It can be a battle getting kids to do things they are supposed to do. It gets even more frustrating when kids know the expectations but choose not to do them. Having to remind kids repeatedly to complete tasks like homework, chores, and other responsibilities can be a daily challenge. Check out the steps below to help get your child to listen:
Teach your child proactively.
It is best to teach kids when a situation is NOT happening rather than teaching them as it is happening. While the situation is happening, parents are likely experiencing their own feelings/emotions as well as the child.
Don’t let your child know in the moment your judgments or criticism toward the behavior.
At the moment, kids are thinking about their feelings and what they want to do. They will likely not listen to reason and are unable to because they may be overwhelmed by their emotions. Kids will likely not hear how they are wrong in this moment because they are consumed with their feelings to tend to their own wants and needs.
Focus on yourself and not the child.
Use this as an opportunity to model for kids what it looks like when things are not going our way and how to remain calm. Kids are sponges and learn from what they see. If they notice adults getting upset about situations they cannot control (i.e., kids not following rules), kids learn that they can also get upset when things don’t go their way. If we want our kids to still be mature during challenging moments, we must also show them what it looks like to remain mature when facing these situations.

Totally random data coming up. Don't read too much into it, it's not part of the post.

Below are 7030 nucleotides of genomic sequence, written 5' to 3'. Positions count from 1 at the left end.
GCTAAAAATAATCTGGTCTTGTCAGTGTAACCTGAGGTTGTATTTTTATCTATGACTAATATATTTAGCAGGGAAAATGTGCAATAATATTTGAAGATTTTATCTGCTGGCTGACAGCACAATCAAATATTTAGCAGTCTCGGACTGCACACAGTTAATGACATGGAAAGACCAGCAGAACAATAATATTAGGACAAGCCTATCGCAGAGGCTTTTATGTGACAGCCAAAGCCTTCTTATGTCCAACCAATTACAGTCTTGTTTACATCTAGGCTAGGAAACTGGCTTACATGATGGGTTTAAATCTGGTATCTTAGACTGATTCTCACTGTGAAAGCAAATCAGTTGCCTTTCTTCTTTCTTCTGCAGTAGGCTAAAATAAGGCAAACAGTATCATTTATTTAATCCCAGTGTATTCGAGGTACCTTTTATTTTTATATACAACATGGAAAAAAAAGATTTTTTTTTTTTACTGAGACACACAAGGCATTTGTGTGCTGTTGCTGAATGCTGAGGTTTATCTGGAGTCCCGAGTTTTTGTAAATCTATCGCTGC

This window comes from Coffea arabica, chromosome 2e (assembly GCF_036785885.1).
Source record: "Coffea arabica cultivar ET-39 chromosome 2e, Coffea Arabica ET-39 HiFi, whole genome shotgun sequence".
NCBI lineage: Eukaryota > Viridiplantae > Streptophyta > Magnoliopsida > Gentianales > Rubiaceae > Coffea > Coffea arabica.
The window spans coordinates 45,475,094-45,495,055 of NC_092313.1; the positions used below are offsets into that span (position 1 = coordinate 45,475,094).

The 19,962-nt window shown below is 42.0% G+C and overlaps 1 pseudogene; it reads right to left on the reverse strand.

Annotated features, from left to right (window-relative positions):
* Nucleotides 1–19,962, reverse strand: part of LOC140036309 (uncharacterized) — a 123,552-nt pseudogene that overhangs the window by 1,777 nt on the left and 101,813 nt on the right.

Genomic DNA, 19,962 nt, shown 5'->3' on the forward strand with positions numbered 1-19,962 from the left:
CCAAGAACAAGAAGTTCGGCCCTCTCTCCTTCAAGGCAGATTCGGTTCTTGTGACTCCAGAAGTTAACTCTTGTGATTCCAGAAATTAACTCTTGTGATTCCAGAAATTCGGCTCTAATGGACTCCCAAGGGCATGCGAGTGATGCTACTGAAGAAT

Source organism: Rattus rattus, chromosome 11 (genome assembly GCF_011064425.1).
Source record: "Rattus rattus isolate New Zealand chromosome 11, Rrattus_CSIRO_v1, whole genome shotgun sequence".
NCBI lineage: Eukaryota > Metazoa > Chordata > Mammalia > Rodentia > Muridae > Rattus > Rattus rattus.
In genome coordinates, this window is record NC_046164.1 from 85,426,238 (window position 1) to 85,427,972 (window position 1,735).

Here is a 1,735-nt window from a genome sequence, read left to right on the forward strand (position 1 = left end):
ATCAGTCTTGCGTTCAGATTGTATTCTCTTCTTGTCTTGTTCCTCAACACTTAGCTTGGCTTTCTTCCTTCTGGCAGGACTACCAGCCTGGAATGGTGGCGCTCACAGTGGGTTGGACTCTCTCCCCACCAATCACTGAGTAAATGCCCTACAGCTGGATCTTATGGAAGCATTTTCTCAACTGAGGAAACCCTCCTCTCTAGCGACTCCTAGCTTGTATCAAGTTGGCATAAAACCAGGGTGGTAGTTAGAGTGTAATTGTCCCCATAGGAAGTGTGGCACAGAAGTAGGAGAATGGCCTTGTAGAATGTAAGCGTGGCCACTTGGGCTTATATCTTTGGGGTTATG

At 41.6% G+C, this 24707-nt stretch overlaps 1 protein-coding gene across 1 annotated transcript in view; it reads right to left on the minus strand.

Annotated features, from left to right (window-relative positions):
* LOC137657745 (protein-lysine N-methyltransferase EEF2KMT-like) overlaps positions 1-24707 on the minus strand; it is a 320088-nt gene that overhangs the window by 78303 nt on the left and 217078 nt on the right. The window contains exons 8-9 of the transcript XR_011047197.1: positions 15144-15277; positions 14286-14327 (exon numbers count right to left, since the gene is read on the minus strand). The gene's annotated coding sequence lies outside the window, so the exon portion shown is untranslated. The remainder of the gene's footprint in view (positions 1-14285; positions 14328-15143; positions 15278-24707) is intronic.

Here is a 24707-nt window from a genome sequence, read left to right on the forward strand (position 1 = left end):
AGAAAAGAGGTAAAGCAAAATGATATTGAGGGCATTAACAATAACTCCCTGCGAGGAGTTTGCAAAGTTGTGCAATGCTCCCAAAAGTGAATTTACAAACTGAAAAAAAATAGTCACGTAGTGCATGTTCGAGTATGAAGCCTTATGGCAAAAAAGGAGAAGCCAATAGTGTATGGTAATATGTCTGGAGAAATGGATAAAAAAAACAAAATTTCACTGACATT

Don’t get sucked into your child’s reaction.
Often, we see our child react then we react. We create a cycle of reactions from one another’s behaviors, emotions, and feelings. As a result, nothing gets accomplished because we are all now distracted and no longer focused on the goals but focused on what is going on internally for us. Mindful exercises (i.e., deep breathing, reminding yourself of the goal, taking a break, counting, taking a walk, etc.) are helpful to get your thoughts away from focusing too much on the behaviors, emotions, and feelings.
Model the behavior you want to see.
It is easier for kids to do something when they see it reflected. In modeling, you teach your child not to get stuck when facing difficult situations within themselves or with others. Modeling using mental/mindful exercises can also be beneficial for the child to see so they can learn to use them and be encouraged to find what works best for them.
These steps can be demanding, especially when first starting out. None of us are robots. We all experience emotions. Give yourself grace and take steps to manage emotions, identify them, and address them rather than exploding or ignoring them. These steps not only help your child learn healthier responses and reactions, but they will also help you remain calmer. These steps are not intended to allow the child to get away with not doing their chores or responsibilities, but rather to enforce a new standard on handling frustrations and challenging moments to get goals accomplished.